about which wheat & wine, life & light abound. "Where's a warmer friend than fire" is certainly a safe question. The "Hearth song" is lively & goes dancing on like a hillside stream. Fireflies mock the early stars, - a good line, & so is "the music's lullaby Locks down at last the sleepy eye"- -where Beyond the midnight & the dawn Has now that other footstep gone- Very fine Poets that keep the world in heart Milton's massive lines that pour like waves upon a windward shore Wordsnorth's refuge from the crowd - -like a lark that mounts so high He sees not earth but from the sky fine lines all of them A [illegible] of Dagnan-Bouveret is charming
“Outglow the rainbow” – good “Love in Italy” – [lively?] & witty Life at its full is holiest Thy heart a thronged confessional A fount of sympathy, a store Of jewels at an open door Very good & the end of the poem is capital. “Grass half-robin high”, in a spring prelude is I think very good & vivid & so is “Oriole flute rich as his coat” Love in the Calendar has wit & a jolly lilt, When chinks in Aprils windy dome Let through a day of June – And every sound’s a tune – are fine sturdy poetic lines A sigh from now & it will be night in September Eve – good. So is the line – When tired equinoctials sleep, in “October” Here is the watershed of all the year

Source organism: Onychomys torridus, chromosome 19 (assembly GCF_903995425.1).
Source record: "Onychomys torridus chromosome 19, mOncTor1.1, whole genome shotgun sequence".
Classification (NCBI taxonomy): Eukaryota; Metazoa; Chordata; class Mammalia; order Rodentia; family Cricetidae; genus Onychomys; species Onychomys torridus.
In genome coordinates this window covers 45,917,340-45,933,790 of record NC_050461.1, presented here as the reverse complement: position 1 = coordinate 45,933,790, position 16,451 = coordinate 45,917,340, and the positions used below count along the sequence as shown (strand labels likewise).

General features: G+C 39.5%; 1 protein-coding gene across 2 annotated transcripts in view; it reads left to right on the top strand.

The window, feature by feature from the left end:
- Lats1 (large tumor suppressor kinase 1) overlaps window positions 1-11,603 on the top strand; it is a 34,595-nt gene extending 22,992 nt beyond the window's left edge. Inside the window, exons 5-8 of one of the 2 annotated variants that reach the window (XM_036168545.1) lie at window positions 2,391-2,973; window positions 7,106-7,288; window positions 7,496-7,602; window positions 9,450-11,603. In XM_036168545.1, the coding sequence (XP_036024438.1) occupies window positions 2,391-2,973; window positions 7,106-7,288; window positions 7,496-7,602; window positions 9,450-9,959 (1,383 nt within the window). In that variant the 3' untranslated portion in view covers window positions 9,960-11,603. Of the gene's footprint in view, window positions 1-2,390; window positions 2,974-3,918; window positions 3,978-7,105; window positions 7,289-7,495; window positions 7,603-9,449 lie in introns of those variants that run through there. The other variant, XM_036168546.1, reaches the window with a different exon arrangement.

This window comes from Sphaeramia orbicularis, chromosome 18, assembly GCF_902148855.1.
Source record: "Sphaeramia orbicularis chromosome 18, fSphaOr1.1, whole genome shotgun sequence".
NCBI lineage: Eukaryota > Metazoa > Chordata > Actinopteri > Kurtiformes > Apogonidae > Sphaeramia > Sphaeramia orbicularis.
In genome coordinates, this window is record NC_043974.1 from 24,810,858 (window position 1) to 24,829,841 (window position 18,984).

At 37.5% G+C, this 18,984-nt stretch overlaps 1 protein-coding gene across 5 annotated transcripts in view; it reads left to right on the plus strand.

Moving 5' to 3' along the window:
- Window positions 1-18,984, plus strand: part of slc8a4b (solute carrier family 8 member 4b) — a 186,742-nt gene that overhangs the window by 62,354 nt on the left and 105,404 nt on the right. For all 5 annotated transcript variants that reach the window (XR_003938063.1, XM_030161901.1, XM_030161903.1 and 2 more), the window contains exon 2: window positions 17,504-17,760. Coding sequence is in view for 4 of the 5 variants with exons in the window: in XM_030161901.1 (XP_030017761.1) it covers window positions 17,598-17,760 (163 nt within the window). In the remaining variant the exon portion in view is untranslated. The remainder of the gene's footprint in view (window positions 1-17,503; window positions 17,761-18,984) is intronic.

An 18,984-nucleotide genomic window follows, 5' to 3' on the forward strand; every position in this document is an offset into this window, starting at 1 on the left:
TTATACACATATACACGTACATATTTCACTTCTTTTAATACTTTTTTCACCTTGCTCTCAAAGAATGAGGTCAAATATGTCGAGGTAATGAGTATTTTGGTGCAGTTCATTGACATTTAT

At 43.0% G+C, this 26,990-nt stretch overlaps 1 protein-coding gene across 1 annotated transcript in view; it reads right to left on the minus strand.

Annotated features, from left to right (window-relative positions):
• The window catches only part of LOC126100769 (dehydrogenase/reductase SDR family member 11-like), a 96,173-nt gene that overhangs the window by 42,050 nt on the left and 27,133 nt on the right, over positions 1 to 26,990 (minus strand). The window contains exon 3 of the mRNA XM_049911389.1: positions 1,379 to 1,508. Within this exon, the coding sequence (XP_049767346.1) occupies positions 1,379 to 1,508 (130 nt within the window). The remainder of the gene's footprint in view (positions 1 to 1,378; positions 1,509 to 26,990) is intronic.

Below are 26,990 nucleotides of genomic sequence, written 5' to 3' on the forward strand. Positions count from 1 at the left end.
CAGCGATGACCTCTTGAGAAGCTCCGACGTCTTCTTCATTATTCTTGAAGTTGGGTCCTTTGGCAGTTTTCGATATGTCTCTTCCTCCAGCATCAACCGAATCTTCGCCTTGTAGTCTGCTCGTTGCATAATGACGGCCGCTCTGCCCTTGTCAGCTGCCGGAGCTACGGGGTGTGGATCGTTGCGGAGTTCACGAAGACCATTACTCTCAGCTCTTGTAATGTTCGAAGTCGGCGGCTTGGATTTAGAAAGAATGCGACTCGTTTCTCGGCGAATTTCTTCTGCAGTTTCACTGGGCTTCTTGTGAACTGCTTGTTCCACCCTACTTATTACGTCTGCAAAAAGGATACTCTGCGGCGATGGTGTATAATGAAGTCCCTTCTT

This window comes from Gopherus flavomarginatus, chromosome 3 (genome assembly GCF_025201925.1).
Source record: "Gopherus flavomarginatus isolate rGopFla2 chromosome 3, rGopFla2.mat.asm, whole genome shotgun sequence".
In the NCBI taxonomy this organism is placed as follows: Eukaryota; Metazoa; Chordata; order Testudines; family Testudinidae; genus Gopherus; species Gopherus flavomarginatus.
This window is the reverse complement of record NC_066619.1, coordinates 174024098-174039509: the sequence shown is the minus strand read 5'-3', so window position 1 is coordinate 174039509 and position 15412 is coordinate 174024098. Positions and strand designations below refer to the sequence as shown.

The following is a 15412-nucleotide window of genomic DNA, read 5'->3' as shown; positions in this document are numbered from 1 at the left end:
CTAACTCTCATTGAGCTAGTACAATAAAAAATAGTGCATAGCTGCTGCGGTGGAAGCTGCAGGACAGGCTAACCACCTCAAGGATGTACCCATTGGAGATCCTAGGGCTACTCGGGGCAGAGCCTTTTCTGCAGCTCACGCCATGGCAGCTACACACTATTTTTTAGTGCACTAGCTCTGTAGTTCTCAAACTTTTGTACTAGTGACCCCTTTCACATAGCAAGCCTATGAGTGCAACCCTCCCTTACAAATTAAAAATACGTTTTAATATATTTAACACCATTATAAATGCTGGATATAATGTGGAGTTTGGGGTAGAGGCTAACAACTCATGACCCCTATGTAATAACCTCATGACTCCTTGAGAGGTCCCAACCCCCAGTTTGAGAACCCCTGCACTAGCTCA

The [gaunt?] & wrinkled orchard shivers ’neath the blast like Lear upon the English heath And mossy boughs blow wild that undistressed Another spring shall hide the cheerful nest These lines in “November” seem to me wonderfully vivid & telling The Washington Hymn is grand but too short The poet that “Lights up the farthest dark & the final haze – very fine. In Browning at Asolo Yesterday he was part of it all – Sat here, discerning cloud from snow In the flush of the Alpine afterglow is vivid & telling as only the poet can make it. O muffled bell If speech “Divided Honors” is very clever & so is A tracer for J.B. These are the lines that at first sight caught my eye. It seems wonderful
that such a working, fighting man of affairs as you are should be so much a poet. I’m proud of you – go ahead & plan up more poets gold to brace & cheer & inspire your many already deeply indebted friends. I send herewith a few clippings will send more soon – Also the report of the Yosemite Commissioners containing the governors letter to the chairman of the Senate Committee on public lands – The governor is as you will see violently opposed to recession. We have found out (directors of the Sierra Club) that Caminetti’s bill is mainly in the interest of lumberman & those who own timber claims for sale to lumbermen – Timber claims within the boundaries of the park are very nearly worthless to the owners as they can make no use of them
by themselves- not being able to build mills, roads, flumes etc, or get their lumber to market if they could.
Again wishing you godspeed in this other new swing around the sun I am Ever Cordially your friend John Muir
Give my regards to J.B. when next you see him & tell him to come to Cal.
1893 Jan 13
Original letter dimensions unknown.
Muir, John, "Letter from John Muir to [Robert Underwood] Johnson, 1893 Jan 13." (1893). John Muir Correspondence (PDFs). 223.
Reel 07, Image 0746